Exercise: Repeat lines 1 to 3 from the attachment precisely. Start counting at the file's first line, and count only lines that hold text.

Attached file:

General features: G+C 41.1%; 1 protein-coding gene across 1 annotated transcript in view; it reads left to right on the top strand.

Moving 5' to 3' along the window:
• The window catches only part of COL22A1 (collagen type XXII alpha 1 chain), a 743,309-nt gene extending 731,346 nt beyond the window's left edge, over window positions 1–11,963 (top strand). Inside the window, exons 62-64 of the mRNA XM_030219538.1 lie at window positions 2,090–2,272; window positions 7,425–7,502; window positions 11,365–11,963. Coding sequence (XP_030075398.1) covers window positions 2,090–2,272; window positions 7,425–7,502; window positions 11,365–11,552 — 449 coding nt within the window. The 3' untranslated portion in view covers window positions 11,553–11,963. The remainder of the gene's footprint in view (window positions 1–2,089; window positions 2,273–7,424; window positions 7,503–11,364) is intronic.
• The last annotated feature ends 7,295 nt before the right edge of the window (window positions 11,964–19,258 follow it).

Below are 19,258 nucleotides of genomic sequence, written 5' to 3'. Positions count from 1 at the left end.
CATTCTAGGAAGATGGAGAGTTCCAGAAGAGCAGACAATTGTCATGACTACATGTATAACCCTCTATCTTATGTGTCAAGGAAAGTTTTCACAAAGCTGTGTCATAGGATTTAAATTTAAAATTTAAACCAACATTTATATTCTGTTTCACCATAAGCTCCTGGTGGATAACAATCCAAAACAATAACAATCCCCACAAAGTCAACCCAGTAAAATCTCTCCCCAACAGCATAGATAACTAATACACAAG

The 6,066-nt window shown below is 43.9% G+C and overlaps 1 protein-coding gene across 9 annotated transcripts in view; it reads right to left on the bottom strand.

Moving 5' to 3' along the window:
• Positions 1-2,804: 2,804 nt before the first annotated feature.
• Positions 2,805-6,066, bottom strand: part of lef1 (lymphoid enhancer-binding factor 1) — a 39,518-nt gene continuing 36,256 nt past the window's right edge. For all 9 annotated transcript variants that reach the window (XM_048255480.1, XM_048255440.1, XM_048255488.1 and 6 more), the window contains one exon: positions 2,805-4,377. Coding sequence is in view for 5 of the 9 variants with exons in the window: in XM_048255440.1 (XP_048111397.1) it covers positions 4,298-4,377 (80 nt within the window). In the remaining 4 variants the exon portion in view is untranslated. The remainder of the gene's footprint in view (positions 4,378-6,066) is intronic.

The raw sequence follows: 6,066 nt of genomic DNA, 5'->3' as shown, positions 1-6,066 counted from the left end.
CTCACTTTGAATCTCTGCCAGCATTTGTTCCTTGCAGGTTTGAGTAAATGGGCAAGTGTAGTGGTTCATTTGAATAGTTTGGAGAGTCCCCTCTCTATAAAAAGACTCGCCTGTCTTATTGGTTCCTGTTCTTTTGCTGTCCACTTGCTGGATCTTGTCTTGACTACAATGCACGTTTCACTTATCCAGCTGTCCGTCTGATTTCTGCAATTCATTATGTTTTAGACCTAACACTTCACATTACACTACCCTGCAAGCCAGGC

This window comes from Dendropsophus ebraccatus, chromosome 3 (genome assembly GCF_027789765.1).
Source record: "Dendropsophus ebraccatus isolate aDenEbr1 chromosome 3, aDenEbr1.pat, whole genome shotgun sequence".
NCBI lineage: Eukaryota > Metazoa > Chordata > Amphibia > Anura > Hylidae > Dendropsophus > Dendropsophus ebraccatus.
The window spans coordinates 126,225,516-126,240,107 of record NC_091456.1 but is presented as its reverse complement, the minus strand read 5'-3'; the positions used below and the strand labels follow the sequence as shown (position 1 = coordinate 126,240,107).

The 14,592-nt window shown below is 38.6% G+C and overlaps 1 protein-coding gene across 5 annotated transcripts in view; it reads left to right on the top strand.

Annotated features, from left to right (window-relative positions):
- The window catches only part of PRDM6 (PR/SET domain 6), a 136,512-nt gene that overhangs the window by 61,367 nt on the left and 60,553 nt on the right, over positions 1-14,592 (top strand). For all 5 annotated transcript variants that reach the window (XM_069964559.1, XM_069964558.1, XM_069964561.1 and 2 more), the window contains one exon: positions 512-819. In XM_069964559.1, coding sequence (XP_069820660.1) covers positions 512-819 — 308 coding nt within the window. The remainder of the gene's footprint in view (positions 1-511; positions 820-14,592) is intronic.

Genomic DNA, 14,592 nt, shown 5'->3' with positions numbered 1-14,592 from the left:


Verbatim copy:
General features: G+C 41.1%; 1 protein-coding gene across 1 annotated transcript in view; it reads left to right on the top strand.

Moving 5' to 3' along the window:
• The window catches only part of COL22A1 (collagen type XXII alpha 1 chain), a 743,309-nt gene extending 731,346 nt beyond the window's left edge, over window positions 1–11,963 (top strand). Inside the window, exons 62-64 of the mRNA XM_030219538.1 lie at window positions 2,090–2,272; window positions 7,425–7,502; window positions 11,365–11,963. Coding sequence (XP_030075398.1) covers window positions 2,090–2,272; window positions 7,425–7,502; window positions 11,365–11,552 — 449 coding nt within the window. The 3' untranslated portion in view covers window positions 11,553–11,963. The remainder of the gene's footprint in view (window positions 1–2,089; window positions 2,273–7,424; window positions 7,503–11,364) is intronic.